There’s been a lot of emphasis put on distracted driving recently and most of it is a PC thing. More laws don’t necessarily mean more safety and speed laws have be a topic here to illustrate that. A PhysOrg report by Michelle Wheeler on a study that Strictly enforcing the speed limit may make drivers worse that brings these two driving problems together.
A UWA study found strict enforcement of the speed limit could be bad for road safety by making drivers focus on their speed rather than hazards.
It found people who drove under the stricter conditions were less likely to spot red dots that appeared in their peripheral vision. They also reported a higher mental workload.
Lead researcher, Dr Vanessa Bowden, says … “We came to the conclusion that [monitoring speed] is eating up their limited pool of visual and mental resources a little bit and taking their attention perhaps a bit away from the task of safe driving.”
“It’s what we want to do next with this, is see if it actually translates into more accidents,” Vanessa says.
This is reflected in the MUTCD (manual of uniform traffic control devices) published by the U.S. DOT. It says “When a speed limit within a speed zone is posted, it should be within 5 mph of the 85th-percentile speed of free-flowing traffic.” [guidance # 11]. Implicit here is that most drivers drive at a safe speed and they should not be subject to traffic restrictions that will distract them from the primary responsibility to drive safely.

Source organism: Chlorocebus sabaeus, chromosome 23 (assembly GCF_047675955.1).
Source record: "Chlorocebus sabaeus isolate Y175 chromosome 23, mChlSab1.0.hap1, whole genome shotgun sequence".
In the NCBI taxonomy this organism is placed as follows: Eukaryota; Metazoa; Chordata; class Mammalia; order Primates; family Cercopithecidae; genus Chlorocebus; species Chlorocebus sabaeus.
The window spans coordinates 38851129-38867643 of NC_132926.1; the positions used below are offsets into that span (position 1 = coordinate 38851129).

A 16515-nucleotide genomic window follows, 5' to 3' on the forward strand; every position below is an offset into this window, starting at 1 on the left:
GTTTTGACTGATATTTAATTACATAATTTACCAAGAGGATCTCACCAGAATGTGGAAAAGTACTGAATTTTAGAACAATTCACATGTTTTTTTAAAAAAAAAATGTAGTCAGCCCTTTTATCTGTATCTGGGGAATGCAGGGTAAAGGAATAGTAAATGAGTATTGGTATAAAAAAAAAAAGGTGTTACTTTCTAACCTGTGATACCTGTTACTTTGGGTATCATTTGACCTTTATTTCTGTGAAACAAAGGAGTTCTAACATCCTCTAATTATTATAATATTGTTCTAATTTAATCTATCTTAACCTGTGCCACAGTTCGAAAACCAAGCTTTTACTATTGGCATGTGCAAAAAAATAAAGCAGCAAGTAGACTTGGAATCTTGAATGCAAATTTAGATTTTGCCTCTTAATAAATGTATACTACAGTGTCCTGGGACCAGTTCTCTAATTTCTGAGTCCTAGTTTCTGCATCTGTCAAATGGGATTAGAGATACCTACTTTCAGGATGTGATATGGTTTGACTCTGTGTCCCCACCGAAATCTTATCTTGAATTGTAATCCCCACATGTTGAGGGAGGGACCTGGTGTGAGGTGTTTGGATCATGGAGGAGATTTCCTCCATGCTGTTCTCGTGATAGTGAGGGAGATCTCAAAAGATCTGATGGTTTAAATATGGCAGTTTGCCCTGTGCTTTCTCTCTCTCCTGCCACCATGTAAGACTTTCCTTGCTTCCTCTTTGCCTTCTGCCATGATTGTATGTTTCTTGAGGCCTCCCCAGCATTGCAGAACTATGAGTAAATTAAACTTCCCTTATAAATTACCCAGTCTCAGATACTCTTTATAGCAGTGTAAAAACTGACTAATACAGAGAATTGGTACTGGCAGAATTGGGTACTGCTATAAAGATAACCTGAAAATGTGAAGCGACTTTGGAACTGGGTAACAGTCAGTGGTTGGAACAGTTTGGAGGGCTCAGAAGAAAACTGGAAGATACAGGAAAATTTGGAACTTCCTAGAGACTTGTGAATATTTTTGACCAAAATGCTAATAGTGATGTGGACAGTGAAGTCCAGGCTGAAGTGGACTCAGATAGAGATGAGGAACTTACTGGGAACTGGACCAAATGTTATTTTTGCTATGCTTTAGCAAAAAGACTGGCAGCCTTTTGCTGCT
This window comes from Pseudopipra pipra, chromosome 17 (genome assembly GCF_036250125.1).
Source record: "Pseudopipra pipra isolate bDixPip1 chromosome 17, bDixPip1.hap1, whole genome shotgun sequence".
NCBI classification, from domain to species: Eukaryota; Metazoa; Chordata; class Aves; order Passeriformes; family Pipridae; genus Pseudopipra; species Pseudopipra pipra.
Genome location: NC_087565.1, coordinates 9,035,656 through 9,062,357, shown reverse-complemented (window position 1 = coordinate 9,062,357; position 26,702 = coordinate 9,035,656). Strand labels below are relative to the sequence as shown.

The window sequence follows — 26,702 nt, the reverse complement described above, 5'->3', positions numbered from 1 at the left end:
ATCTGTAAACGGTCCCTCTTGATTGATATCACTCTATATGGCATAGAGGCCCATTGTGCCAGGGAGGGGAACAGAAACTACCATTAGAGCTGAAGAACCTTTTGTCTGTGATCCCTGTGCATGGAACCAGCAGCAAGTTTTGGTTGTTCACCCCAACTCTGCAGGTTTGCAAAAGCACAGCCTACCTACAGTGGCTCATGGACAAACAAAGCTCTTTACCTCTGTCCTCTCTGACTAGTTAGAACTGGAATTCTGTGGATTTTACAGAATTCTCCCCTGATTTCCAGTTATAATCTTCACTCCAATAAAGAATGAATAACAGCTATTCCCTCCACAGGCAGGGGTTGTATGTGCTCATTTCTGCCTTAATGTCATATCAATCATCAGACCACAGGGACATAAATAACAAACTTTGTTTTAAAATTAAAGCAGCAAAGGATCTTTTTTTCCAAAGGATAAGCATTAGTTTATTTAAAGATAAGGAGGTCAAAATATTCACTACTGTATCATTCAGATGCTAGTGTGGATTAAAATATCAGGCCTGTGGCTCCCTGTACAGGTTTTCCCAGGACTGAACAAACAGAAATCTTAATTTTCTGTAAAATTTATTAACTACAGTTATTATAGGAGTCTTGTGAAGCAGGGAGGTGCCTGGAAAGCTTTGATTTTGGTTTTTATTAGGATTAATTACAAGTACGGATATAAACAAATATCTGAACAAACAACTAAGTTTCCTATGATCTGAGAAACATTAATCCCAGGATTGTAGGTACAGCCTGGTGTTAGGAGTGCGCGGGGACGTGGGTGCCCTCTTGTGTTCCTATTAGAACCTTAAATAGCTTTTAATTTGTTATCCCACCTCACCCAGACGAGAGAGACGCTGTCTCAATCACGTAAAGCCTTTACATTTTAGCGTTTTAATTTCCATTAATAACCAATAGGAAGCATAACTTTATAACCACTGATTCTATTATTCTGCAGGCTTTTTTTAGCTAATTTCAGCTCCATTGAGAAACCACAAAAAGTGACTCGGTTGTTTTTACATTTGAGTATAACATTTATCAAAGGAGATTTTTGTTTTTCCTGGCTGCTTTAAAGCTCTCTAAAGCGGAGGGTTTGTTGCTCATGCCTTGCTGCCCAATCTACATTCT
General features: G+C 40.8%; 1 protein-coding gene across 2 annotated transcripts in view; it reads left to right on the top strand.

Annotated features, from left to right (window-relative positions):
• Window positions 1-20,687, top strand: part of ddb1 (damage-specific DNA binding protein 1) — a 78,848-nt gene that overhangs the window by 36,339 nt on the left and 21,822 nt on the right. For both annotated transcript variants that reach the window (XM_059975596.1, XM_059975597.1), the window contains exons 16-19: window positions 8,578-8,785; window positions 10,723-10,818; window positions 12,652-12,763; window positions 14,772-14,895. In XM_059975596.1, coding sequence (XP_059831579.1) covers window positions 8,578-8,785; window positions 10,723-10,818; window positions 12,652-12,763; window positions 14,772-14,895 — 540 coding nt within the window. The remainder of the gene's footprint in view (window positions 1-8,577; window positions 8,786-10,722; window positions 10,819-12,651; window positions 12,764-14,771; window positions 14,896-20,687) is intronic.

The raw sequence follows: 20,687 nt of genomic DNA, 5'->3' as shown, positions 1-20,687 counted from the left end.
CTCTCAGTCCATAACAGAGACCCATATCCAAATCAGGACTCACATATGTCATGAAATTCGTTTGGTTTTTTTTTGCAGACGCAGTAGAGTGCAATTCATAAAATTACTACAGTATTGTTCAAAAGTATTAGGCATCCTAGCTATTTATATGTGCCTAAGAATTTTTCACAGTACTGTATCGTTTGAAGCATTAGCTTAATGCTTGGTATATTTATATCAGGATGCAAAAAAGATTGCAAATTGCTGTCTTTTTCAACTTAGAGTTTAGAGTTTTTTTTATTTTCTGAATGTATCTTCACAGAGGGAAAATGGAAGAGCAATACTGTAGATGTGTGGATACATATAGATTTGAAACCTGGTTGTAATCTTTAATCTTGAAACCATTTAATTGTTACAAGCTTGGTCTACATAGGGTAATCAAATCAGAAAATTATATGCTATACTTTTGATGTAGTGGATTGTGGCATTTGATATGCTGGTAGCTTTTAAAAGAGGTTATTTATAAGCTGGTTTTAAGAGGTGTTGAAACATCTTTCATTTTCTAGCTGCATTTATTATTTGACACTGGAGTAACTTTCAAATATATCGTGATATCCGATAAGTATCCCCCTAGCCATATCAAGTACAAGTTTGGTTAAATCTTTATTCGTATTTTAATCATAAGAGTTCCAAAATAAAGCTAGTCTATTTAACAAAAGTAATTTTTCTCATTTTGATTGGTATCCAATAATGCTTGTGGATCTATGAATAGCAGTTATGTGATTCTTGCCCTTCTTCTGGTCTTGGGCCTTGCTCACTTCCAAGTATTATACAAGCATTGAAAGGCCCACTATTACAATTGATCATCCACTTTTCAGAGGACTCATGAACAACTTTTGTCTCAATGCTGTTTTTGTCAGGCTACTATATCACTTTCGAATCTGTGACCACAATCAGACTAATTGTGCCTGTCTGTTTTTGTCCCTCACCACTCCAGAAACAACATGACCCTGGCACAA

In the section on Engineering Speed Limits, there is another item of note.
In terms of traffic law, speed limits should reflect the maximum reasonable and safe speed for normal conditions. That is speed limits should be acceptable as reasonable by most drivers and separate high and low risk speed behavior.
This acknowledges a social aspect of law. Those subject to the law must see it as ‘reasonable’ and with a proper purpose else they lose respect for the law and its enforcement. Speed enforcement often violates these concepts and the distracted driving laws are following suit. This is not good for either safety nor for law enforcement. Putting up a new law is easy. Finding a solution to poor driving habits and judgments is difficult. Conflict between law and good driving are destructive. Better solutions need to be found.